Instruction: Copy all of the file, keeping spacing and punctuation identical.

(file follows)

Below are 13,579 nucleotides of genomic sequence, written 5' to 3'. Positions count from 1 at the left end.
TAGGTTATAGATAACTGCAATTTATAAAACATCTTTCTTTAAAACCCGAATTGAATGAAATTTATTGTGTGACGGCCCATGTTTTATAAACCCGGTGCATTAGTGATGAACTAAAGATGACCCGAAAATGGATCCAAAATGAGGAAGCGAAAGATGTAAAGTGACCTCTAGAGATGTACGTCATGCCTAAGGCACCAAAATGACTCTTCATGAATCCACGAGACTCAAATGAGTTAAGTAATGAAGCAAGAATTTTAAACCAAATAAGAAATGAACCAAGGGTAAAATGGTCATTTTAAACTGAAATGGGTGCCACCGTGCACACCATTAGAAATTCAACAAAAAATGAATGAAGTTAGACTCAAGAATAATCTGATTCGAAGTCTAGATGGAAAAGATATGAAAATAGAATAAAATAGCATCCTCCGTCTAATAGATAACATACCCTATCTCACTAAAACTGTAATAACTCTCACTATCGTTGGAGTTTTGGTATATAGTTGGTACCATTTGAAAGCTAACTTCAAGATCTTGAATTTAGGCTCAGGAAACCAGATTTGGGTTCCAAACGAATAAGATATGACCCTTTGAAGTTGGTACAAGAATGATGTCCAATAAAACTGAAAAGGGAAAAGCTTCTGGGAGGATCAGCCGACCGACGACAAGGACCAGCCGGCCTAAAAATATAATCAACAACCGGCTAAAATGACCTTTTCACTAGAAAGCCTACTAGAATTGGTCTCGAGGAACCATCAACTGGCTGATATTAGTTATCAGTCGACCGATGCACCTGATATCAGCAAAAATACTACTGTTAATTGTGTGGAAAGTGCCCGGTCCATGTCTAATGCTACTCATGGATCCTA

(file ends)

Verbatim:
Below are 13,579 nucleotides of genomic sequence, written 5' to 3'. Positions count from 1 at the left end.
TAGGTTATAGATAACTGCAATTTATAAAACATCTTTCTTTAAAACCCGAATTGAATGAAATTTATTGTGTGACGGCCCATGTTTTATAAACCCGGTGCATTAGTGATGAACTAAAGATGACCCGAAAATGGATCCAAAATGAGGAAGCGAAAGATGTAAAGTGACCTCTAGAGATGTACGTCATGCCTAAGGCACCAAAATGACTCTTCATGAATCCACGAGACTCAAATGAGTTAAGTAATGAAGCAAGAATTTTAAACCAAATAAGAAATGAACCAAGGGTAAAATGGTCATTTTAAACTGAAATGGGTGCCACCGTGCACACCATTAGAAATTCAACAAAAAATGAATGAAGTTAGACTCAAGAATAATCTGATTCGAAGTCTAGATGGAAAAGATATGAAAATAGAATAAAATAGCATCCTCCGTCTAATAGATAACATACCCTATCTCACTAAAACTGTAATAACTCTCACTATCGTTGGAGTTTTGGTATATAGTTGGTACCATTTGAAAGCTAACTTCAAGATCTTGAATTTAGGCTCAGGAAACCAGATTTGGGTTCCAAACGAATAAGATATGACCCTTTGAAGTTGGTACAAGAATGATGTCCAATAAAACTGAAAAGGGAAAAGCTTCTGGGAGGATCAGCCGACCGACGACAAGGACCAGCCGGCCTAAAAATATAATCAACAACCGGCTAAAATGACCTTTTCACTAGAAAGCCTACTAGAATTGGTCTCGAGGAACCATCAACTGGCTGATATTAGTTATCAGTCGACCGATGCACCTGATATCAGCAAAAATACTACTGTTAATTGTGTGGAAAGTGCCCGGTCCATGTCTAATGCTACTCATGGATCCTA